TATTOO BE or not to be? |

2 mins

TATTOO BE or not to be?

In an employment landscape where first impressions count, employment law specialist Buckles Solicitors’ senior associate Nicola Cockerill, asks where tattoos fit

Tattoos have always been divisive. Some consider them to be a personal expression, while others find them distasteful or, even on occasion, offensive. Can employers ask employees to cover up visible tattoos? Or could they even refuse to offer employment to people based entirely on their body art?

Let’s look at how personal attitudes towards tattoos can influence both the recruitment process and talent retention – and how this aligns with employment law.


Roughly 30% of 25 to 39-year-olds in the UK are currently tattooed. A 2015 YouGov poll found that of those polled, 33% between 18-60+ thought less positively of those with visible tattoos, whereas 44% did not mind.

Another study undertaken by The Knowledge Academy in December 2019 sought to measure whether, in fact, tattoos in the workplace were becoming normalised.

A sample of 1,265 people was asked ‘Do you prefer employees with a tattoo in the following professions?’ The results revealed a definite divide as to how people working in certain industries were perceived differently due to their tattoos.

Generally speaking, it is more acceptable for those working in the creative, beauty and leisure industries to have tattoos, while those in traditional white-collar sectors such as politics, legal or healthcare were preferred not to have tattoos.

When it comes to aesthetic medicine specifically, it was found that 68% of those polled preferred people in the healthcare sector not to have visible tattoos. This highlights that, while tattoos are becoming more socially acceptable and indeed more mainstream, there remain some people that perceive them negatively within the healthcare sector.


In 2016, ACAS updated its guidance on matters surrounding dress codes. It cautioned against negative attitudes toward tattoos, recognising that this could result in some employers inadvertently missing out on talent purely because prospective employees have tattoos.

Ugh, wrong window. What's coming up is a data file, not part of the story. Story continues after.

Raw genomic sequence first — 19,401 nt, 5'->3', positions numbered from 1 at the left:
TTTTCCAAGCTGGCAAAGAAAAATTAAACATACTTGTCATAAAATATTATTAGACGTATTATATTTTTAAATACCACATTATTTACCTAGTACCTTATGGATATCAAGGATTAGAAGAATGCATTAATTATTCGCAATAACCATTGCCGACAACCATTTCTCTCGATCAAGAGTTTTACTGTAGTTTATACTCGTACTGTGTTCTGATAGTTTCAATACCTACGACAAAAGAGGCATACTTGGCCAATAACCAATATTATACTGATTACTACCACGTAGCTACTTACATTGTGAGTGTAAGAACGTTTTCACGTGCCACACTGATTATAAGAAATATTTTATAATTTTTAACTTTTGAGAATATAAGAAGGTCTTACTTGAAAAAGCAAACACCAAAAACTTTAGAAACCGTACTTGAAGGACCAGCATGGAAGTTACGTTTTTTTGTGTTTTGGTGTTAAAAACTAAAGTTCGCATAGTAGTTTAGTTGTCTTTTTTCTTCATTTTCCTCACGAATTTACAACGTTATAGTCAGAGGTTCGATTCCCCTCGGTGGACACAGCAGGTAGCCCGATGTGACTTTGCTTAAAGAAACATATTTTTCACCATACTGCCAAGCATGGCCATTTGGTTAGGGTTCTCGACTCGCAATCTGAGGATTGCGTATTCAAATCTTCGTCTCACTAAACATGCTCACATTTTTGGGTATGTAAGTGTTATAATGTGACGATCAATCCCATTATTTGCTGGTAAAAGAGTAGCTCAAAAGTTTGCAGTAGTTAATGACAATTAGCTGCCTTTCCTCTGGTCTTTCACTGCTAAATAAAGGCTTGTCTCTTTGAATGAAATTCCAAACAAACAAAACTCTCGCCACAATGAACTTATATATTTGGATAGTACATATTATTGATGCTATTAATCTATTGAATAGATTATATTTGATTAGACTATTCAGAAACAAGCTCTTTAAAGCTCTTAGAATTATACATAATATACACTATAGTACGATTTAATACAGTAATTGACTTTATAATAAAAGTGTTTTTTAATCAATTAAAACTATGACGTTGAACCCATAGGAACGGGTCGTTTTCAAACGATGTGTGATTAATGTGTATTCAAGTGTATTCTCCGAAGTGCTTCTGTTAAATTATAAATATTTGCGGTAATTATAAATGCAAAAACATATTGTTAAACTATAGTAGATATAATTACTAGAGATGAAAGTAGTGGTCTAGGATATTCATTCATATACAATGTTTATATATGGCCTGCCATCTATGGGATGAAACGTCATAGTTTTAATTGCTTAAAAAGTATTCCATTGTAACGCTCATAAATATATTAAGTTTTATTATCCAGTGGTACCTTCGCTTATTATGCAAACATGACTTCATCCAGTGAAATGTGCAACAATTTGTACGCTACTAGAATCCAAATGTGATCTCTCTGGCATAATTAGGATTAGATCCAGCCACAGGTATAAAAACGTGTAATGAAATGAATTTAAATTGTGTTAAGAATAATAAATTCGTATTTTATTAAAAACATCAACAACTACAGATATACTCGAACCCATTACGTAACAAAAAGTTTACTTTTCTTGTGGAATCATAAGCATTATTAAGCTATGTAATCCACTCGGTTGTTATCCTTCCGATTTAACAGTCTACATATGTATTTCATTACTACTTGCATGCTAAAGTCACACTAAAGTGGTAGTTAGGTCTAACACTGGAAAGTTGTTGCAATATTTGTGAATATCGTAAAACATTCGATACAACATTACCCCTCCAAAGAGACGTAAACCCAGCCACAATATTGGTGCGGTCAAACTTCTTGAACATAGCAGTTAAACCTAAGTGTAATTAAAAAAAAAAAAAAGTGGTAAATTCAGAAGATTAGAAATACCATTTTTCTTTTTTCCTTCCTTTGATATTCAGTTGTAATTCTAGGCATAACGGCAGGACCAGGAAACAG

As it currently stands, UK legislation does not specifically deal with the issue of tattoos – visible or not. The decision as to whether to recruit or reject a job applicant because of their tattoos is subject to an employer’s discretion.

To manage expectations concerning personal appearance, it is recommended that an employer has a dress code policy which clearly states what is, and is not, acceptable in terms of visible tattoos.

There may be a genuine business reason why visible tattoos are not acceptable, for example, if they are perceived negatively by the clients or customers of the business. This perception may of course alter, depending on the employee’s role within the business. A client may regard a doctor negatively for having a tattoo, but may care less if the tattoo is sported by, for example, an administrator.

While tattoos do not in themselves constitute a protected characteristic for discrimination laws, if an individual has a tattoo relating to one of the protected characteristics (for example, it has a religious connotation), that person may be afforded protection under legislation. Further, a business should take care to act consistently. Treating women with tattoos differently from men with tattoos might also be regarded as discrimination.

Irrespective of the legal position when it comes to tattoos, given the current difficulties experienced by many businesses, this may be a good time to review existing policies and practices to see whether they are still fit for purpose or need updating. After all, a tattoo does not define someone’s ability to carry out their role; a more relaxed attitude may result in a more inclusive environment, which in turn may help with attracting new staff and retaining existing talent.

This article appears in November 2022

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This article appears in...
November 2022
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